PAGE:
“Therefore, apprenticeships for young people as an alternative to school-based general education or school-based vocational training may produce the best outcomes from the perspective of firms.”

Boosting skills

Among the report’s other recommendations were: providing financial incentives for smaller firms to train apprentices and boosting the quality of apprenticeships overall.

“How can you expect an English apprentice to have the same skills in the same occupation if a Swiss or German apprenticeship needs 3-4 years and the English one, a year?” Wolter said.

There is also a difference in how the apprenticeship is carried out: in England an external training provider does the training and the firm offers work experience, Wolter said. In Switzerland – and in Germany, another country with a long apprenticeship tradition – the firm does more: the apprentice, although combining school and work, learns at least half of his or her skills on the job. The firm has a mandatory formal training plan.

Could you simply transplant the Swiss system to England? You could, but you would have to implement many changes to the system in England, Wolter said.

“Our report only touches on a tiny piece of the whole jigsaw puzzle, but an important one: we say if English firms would do as Swiss ones they could under certain circumstances expect a net benefit; but we do not mention all the elements that need to be changed to get to the situation where an English firm is run like a Swiss one. So, our report should be seen as a first stepping stone towards the change of the system.”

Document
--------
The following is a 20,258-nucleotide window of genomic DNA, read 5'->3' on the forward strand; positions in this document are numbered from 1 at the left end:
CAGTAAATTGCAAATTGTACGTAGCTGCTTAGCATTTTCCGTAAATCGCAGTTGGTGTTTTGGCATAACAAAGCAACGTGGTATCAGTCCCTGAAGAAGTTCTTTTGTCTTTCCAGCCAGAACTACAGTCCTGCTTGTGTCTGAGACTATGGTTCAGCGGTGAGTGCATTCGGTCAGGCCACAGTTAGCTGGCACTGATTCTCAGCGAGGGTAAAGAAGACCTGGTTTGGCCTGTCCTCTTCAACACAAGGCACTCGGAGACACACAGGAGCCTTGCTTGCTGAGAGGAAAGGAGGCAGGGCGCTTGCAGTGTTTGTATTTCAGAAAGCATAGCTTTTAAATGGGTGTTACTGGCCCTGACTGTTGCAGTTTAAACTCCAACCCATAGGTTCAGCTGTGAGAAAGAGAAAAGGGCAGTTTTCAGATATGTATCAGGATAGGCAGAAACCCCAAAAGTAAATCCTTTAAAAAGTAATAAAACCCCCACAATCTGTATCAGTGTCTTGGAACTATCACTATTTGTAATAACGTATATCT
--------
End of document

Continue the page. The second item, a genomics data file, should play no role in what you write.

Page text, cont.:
OECD: quality issues

Wolter’s report is not the only one to suggest changes are needed in England. An OECD report published on April 11 said that while England had committed itself to a “very ambitious” programme to develop apprenticeships, issues remained.

For one, English apprenticeships devote far less time to general education than other countries (50-100 hours over the course of their apprenticeship, compared with 400 hours over a range of subjects in Switzerland and Germany).

Apprenticeship workplace training was also deemed to be “subject to little quality assurance”. “Lack of standards with regard to training in workplaces increases the risk that employers will substitute apprentices for unskilled workers,” concluded the OECD.

Employer levy

The employer levy is a tax to be paid by UK employers with a payroll of over £3 million (CHF4.1 billion), set at 0.5% of their payroll. It is paid into a fund. Employers can then use this fund, to which the government adds an extra 10% in England, on apprenticeship training.

Data gathered by the Open University found that of the £1.39 billion paid into the levy by English firms, just £108 million was withdrawn, which was interpreted as showing that employers were struggling with the new system.

Anne Milton, the UK apprenticeships and skills minister, has defended the reforms, saying in the Telegraph newspaper that while it had taken some businesses longer to get going on their apprenticeship programmes using the levy, many others were forging ahead.